Bari Ballerina Project highlights city’s run-down state
Elisabetta de Robertis and Olga Diasparro are two Bari-based photographers who are taking urban degeneration into their own hands… or lenses. Inspired by the international ‘Ballerina Project,’ their actions highlight non-areas of the southern Italian port city of Bari, in Puglia.
Point shoes and cracked pavements. Tutus and holes in walls. Graceful poses and graffiti. The abandoned buildings of Area Giardino – an ex tobacco manufacturer, an ex-cinema and other historic structures – become a backdrop for the animation of the ballerini of the Accademia dello spettacolo UniKa (www.unikadanzamusicateatro.com) and the Compagnia Altradanza (www.altradanza.com).
In an earlier stage of the project, about a year ago, the photographers concentrated on another area of Bari, Rossani, site of a large and abandoned military building. The Caserma Rossani is the site of a heated debate at the moment: the very centrally located space, near the train station, has been considered for a requalification project for some time, but administration has to decide between accepting private financing, and thus perhaps private use of the building, or finding public funds in order to create a 100% public space here. The first proposal would open up tourism and central living by offering a shopping mall and condos.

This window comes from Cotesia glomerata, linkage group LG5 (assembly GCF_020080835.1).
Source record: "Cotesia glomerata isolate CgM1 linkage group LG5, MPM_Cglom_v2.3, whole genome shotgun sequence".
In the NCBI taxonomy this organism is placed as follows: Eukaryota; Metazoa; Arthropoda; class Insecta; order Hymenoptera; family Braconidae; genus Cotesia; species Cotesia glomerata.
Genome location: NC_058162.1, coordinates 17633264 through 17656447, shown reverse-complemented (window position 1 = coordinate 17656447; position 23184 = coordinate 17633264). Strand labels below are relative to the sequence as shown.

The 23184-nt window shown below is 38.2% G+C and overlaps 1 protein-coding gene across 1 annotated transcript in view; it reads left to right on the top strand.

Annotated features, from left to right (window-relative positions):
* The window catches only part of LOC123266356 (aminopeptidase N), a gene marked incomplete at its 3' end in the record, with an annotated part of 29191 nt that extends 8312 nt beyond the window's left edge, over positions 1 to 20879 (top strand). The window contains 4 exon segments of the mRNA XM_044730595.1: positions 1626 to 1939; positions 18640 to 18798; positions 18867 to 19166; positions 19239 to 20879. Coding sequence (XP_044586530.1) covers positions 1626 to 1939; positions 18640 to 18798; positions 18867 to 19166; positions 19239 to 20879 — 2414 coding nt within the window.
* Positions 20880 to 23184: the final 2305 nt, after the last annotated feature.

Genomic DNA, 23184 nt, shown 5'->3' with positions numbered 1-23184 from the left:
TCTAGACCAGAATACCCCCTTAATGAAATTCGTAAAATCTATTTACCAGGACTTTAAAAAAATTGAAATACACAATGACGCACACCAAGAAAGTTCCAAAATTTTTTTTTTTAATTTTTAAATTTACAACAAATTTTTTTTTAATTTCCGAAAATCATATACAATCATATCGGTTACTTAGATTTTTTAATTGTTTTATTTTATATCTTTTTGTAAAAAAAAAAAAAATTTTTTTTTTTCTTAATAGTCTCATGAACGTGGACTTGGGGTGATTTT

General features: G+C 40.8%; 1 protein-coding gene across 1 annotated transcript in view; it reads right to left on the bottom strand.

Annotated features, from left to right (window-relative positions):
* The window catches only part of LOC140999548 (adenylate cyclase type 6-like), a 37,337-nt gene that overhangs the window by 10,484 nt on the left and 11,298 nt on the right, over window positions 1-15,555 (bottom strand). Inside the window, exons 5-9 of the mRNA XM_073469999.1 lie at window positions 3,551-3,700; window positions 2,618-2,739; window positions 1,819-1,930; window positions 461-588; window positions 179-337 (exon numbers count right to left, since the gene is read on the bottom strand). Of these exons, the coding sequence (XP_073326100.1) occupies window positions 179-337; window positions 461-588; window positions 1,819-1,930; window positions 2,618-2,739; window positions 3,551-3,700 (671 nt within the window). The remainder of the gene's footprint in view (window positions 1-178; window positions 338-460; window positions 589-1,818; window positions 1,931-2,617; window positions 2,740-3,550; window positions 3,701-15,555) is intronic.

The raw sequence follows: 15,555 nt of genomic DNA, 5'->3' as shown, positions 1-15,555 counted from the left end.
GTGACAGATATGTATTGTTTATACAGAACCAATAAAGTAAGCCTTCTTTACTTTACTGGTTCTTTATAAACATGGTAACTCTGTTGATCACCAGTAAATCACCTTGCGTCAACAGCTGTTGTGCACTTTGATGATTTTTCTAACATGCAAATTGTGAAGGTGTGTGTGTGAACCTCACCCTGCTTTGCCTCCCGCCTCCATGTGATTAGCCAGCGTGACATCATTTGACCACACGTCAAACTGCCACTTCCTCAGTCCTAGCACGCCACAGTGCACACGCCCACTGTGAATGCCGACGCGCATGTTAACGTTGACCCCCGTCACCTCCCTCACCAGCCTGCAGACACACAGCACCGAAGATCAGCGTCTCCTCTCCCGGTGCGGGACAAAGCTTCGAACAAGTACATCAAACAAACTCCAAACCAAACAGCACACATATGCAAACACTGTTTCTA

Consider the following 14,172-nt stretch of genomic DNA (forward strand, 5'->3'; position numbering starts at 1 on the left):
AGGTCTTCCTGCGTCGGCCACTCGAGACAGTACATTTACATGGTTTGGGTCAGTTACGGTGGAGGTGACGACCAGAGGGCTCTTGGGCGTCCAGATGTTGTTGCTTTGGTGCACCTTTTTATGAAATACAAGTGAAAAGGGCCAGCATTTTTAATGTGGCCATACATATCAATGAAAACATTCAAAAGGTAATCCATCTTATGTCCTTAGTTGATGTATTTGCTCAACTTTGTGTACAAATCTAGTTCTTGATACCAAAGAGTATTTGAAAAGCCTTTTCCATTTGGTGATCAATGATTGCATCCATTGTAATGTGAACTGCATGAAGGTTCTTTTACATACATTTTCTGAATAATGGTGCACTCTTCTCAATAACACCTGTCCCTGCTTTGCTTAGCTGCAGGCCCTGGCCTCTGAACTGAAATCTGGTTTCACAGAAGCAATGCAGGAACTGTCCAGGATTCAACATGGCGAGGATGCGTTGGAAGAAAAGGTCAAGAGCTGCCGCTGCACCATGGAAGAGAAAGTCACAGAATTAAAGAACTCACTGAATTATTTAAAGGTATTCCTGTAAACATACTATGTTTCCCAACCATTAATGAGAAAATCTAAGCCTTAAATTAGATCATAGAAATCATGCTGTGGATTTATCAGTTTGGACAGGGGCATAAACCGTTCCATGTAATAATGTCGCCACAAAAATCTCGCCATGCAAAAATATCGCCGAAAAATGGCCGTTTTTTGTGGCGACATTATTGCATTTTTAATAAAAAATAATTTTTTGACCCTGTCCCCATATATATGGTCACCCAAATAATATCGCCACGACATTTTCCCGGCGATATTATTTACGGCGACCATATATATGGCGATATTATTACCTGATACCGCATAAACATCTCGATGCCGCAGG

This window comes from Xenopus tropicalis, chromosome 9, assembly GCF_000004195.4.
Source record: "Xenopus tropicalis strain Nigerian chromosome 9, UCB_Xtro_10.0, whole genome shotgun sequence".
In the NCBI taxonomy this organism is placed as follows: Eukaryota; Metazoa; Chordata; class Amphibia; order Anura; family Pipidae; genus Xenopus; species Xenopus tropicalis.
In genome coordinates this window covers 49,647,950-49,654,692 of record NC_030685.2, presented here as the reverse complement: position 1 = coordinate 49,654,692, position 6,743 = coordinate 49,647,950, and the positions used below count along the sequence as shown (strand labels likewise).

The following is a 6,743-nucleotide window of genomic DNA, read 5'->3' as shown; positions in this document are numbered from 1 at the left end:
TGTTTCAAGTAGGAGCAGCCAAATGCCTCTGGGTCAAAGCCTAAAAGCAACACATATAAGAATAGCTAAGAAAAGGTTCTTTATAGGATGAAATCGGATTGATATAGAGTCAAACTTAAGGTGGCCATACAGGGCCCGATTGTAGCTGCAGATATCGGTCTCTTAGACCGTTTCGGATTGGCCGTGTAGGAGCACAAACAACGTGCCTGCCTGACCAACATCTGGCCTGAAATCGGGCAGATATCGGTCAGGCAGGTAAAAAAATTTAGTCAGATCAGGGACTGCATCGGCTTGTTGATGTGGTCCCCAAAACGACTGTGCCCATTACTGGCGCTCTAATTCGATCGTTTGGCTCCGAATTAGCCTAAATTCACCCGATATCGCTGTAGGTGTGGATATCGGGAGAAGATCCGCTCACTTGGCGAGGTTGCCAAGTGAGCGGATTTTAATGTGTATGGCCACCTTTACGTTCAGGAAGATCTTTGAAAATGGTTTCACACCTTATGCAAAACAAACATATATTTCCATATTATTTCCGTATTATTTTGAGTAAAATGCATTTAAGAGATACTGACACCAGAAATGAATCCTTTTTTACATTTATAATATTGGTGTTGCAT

Both series of photographs are of incredible beauty. They are perfectly lit – you can tell that the photographers studied each location carefully throughout the day and picked the right light in which to get their shots. The colours are contrasty and poppy without being overdone. Compositions highlight both buildings and dancers in the contrasting juxtaposition that tells the story they wish to tell. Interestingly, they make little use of details, with the exception of this detail of point shoes on cracked pavement that particularly struck me.
Here’s hoping that Elisabetta and Olga, pictured below, reach their goal through this project: bringing awareness to local administration and to the general public, through blogs like this one and through social media (see their albums on the Bari Urban Action facebook page). Perhaps ten years from now, Area Giardino and Caserma Rossani will be safe and clean, and we’ll be adding them to our list of must-see places in Puglia.